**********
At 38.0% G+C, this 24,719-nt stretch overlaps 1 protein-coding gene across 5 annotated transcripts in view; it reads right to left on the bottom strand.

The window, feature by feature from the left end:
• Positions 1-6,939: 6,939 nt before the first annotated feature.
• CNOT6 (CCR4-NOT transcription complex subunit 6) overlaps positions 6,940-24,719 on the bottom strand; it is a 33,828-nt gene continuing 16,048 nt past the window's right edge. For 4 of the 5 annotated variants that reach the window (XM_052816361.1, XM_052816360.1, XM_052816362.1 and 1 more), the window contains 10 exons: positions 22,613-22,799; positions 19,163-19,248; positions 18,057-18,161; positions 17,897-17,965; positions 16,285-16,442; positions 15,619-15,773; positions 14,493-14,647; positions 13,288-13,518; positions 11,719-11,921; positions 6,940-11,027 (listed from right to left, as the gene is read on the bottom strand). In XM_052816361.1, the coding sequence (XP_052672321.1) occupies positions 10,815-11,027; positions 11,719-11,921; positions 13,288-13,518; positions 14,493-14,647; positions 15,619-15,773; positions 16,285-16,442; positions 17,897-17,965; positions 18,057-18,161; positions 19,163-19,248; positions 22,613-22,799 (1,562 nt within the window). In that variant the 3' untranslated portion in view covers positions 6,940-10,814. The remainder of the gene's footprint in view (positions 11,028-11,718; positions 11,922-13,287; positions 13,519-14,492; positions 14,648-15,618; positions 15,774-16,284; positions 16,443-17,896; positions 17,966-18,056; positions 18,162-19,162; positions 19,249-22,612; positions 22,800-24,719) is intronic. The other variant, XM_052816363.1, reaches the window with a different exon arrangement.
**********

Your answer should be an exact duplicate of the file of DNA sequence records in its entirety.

At 38.0% G+C, this 24,719-nt stretch overlaps 1 protein-coding gene across 5 annotated transcripts in view; it reads right to left on the bottom strand.

The window, feature by feature from the left end:
• Positions 1-6,939: 6,939 nt before the first annotated feature.
• CNOT6 (CCR4-NOT transcription complex subunit 6) overlaps positions 6,940-24,719 on the bottom strand; it is a 33,828-nt gene continuing 16,048 nt past the window's right edge. For 4 of the 5 annotated variants that reach the window (XM_052816361.1, XM_052816360.1, XM_052816362.1 and 1 more), the window contains 10 exons: positions 22,613-22,799; positions 19,163-19,248; positions 18,057-18,161; positions 17,897-17,965; positions 16,285-16,442; positions 15,619-15,773; positions 14,493-14,647; positions 13,288-13,518; positions 11,719-11,921; positions 6,940-11,027 (listed from right to left, as the gene is read on the bottom strand). In XM_052816361.1, the coding sequence (XP_052672321.1) occupies positions 10,815-11,027; positions 11,719-11,921; positions 13,288-13,518; positions 14,493-14,647; positions 15,619-15,773; positions 16,285-16,442; positions 17,897-17,965; positions 18,057-18,161; positions 19,163-19,248; positions 22,613-22,799 (1,562 nt within the window). In that variant the 3' untranslated portion in view covers positions 6,940-10,814. The remainder of the gene's footprint in view (positions 11,028-11,718; positions 11,922-13,287; positions 13,519-14,492; positions 14,648-15,618; positions 15,774-16,284; positions 16,443-17,896; positions 17,966-18,056; positions 18,162-19,162; positions 19,249-22,612; positions 22,800-24,719) is intronic. The other variant, XM_052816363.1, reaches the window with a different exon arrangement.